The UK faces a challenge to embed volunteering in workplace cultures, as research from IFF Research found that just 7% of employees have done voluntary work on paid work time at their current employer.
The research, part of IFF Research’s Attitudes to Work study, found that 38% of respondents said that their employer actively encourages staff, or gives them the opportunity, to volunteer during work hours.
However, 13% said that their employer forbids volunteering on work time.
Jan Shury, joint managing director at IFF Research, said: “A volunteering mindset exists among a significant minority across the UK; 27% of workers we interviewed say that they have already done voluntary work while in their current job.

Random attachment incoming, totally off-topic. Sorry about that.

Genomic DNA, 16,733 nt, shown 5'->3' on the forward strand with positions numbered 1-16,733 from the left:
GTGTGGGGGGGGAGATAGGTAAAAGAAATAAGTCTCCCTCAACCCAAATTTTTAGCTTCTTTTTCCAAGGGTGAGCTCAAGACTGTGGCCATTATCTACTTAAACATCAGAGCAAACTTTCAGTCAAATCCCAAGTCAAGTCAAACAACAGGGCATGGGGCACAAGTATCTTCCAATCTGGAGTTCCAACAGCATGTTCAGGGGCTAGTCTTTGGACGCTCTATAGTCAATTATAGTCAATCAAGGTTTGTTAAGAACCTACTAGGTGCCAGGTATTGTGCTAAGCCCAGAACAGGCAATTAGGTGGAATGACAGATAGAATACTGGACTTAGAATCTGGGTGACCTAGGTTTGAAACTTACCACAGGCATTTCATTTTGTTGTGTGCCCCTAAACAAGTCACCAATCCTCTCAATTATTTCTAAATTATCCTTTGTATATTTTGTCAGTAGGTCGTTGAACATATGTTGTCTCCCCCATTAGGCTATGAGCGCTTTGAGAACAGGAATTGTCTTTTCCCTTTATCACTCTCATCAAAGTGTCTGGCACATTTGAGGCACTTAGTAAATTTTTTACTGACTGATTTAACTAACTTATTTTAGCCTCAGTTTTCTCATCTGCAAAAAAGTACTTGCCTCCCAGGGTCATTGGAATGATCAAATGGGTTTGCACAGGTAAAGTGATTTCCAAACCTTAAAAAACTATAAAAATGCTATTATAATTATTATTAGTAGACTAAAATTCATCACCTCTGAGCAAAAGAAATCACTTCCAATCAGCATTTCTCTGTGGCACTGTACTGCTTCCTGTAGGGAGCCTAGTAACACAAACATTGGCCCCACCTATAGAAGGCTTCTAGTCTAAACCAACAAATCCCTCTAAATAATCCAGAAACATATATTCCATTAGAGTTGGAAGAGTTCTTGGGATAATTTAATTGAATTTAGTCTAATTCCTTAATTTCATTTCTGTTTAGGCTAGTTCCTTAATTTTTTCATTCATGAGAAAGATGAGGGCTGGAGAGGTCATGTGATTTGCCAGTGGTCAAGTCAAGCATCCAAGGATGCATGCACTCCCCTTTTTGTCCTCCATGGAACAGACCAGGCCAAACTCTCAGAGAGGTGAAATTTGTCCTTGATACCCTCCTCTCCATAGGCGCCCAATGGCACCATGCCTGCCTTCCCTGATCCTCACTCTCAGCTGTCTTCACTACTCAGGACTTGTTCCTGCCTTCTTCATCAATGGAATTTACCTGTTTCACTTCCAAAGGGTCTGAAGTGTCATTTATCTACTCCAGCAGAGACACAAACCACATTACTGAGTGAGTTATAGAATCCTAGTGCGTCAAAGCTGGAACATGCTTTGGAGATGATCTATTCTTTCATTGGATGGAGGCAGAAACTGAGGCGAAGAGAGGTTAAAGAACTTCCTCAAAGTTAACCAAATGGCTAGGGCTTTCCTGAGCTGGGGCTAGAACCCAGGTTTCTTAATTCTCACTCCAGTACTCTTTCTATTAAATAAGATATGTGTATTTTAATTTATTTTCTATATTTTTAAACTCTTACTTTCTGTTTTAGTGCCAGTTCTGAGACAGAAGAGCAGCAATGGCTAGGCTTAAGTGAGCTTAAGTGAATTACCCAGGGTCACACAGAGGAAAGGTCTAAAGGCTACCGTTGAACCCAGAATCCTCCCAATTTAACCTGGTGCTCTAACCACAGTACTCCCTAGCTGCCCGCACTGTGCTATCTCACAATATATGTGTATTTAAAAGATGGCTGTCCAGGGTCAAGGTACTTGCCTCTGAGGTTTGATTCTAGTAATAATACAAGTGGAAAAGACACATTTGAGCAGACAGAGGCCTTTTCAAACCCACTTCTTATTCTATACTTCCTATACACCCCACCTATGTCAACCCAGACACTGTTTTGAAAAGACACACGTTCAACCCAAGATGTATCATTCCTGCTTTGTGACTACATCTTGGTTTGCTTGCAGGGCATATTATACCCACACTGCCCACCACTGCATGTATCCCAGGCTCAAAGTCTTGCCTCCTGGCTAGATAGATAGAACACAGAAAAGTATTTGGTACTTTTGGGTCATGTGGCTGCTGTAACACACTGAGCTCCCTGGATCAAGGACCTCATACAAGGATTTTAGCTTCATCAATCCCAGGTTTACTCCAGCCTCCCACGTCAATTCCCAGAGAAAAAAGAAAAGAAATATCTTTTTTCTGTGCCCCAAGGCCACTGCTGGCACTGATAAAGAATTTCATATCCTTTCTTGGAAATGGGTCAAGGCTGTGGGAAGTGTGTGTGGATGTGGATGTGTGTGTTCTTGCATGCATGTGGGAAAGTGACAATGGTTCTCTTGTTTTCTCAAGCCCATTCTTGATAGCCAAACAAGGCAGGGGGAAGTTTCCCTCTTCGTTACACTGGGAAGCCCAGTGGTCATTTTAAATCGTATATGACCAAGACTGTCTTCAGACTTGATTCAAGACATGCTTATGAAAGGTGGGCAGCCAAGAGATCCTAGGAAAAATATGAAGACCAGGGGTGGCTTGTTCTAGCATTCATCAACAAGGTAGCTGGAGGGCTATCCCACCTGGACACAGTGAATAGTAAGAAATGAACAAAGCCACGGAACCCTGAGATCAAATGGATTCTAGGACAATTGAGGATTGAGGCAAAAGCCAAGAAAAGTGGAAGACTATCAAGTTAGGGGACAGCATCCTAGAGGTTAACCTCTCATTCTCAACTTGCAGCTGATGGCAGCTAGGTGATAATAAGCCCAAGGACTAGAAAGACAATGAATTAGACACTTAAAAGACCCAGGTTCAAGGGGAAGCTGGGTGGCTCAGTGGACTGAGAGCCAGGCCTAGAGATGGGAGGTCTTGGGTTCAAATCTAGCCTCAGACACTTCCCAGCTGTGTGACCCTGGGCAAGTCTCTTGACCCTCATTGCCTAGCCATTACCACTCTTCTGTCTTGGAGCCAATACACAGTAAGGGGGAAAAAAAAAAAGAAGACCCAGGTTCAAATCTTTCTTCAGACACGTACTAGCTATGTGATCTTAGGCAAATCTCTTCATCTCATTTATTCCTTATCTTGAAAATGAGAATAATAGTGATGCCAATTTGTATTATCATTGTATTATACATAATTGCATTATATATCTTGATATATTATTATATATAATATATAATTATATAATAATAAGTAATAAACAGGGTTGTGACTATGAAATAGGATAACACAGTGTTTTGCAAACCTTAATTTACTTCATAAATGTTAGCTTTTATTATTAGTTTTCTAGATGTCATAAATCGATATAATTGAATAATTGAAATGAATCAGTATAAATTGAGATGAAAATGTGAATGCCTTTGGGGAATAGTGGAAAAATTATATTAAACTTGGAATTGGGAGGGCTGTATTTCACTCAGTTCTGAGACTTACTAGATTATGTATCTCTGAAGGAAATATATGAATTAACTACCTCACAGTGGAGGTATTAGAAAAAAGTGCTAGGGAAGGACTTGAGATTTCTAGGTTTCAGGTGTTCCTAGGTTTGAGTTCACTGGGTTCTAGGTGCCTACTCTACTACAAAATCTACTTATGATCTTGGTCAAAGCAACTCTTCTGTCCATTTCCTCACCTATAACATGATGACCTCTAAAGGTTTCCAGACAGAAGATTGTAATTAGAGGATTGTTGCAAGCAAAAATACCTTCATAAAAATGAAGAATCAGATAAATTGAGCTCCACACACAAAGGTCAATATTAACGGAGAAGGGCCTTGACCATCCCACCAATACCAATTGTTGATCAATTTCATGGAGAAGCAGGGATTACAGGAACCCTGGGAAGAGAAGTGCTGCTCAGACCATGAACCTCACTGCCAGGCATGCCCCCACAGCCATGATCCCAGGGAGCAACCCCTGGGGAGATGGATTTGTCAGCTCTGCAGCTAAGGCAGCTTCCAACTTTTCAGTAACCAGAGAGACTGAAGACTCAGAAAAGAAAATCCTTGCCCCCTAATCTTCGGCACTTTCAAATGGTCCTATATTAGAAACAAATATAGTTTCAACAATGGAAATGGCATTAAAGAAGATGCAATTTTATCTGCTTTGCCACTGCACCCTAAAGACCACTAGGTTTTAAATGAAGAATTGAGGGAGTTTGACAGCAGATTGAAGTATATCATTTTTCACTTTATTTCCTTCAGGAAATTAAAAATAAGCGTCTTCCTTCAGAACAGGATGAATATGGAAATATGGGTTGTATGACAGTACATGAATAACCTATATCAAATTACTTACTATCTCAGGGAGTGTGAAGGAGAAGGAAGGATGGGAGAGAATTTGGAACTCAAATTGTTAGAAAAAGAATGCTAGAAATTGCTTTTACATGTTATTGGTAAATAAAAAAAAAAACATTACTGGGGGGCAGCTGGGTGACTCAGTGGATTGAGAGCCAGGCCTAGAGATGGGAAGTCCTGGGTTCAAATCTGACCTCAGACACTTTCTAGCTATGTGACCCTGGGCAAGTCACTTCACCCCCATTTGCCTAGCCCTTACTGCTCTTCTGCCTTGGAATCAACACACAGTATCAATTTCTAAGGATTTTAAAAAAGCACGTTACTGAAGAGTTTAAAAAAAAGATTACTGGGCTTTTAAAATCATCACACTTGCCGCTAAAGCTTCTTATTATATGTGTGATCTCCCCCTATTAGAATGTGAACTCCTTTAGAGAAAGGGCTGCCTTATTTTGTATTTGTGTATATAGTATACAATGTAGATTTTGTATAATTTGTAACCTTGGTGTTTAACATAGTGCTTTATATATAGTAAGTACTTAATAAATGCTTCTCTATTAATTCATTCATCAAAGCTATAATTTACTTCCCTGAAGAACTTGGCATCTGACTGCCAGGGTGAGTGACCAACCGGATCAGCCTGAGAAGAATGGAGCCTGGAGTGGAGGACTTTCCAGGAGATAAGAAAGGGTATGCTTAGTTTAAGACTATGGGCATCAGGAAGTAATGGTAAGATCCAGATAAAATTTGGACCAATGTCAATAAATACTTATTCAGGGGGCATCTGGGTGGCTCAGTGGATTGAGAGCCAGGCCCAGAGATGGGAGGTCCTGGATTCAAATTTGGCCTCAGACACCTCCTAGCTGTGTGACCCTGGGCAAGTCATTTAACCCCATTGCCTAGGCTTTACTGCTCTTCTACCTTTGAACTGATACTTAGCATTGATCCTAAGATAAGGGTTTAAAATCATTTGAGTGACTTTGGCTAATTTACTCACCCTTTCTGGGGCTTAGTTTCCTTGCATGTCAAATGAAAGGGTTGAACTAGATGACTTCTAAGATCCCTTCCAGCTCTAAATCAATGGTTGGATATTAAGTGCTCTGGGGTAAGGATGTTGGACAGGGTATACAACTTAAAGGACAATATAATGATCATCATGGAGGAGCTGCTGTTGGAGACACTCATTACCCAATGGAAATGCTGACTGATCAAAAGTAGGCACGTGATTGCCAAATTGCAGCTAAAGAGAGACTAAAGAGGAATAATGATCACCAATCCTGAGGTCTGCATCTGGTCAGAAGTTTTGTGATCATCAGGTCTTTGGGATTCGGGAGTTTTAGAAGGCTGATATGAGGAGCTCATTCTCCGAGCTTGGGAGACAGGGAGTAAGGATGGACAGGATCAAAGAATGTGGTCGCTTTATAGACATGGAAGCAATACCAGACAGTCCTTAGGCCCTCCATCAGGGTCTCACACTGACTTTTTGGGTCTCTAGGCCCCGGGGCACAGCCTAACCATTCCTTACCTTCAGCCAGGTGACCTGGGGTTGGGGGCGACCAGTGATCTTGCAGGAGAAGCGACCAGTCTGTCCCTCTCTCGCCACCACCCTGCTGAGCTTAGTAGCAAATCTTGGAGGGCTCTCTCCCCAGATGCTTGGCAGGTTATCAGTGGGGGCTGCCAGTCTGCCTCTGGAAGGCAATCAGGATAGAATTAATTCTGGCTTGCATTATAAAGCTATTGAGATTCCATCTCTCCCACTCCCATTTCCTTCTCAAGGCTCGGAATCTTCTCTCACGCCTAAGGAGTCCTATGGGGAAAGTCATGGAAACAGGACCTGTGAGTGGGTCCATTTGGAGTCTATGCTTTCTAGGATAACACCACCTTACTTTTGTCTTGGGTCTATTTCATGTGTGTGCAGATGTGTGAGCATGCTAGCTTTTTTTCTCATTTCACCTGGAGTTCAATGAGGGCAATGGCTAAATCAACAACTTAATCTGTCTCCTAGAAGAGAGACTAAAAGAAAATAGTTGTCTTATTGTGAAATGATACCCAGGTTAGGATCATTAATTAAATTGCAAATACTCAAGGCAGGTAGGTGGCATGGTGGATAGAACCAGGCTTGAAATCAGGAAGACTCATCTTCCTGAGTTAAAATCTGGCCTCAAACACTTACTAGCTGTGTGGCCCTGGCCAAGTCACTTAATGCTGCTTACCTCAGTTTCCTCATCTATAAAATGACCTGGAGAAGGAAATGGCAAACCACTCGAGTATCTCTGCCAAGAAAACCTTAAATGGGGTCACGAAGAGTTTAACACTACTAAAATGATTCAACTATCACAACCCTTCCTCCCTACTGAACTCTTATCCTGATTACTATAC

“But only 27% of these have done so during paid work time. All this equates to just one in 14 people (7%) having volunteered on paid time while with their current employer.
“Volunteering can take a lot of commitment and lack of time will be a reason why many people do not volunteer more, despite the best of intentions.
“With many employers looking for ways to demonstrate their corporate social responsibility credentials, motivate their employees and develop a well-rounded workforce, allowing staff leeway to volunteer on company time could be an easy win for them, as well as helping to develop the volunteering culture the government so wants to see.
“However, our findings show that employees are split between whether they think their bosses will allow them to volunteer on paid time or not.
“There still appears to be much to do if a volunteering culture is to become embedded as part of our working lives and if our workforce is to make a real contribution to the success of the Big Society project.”
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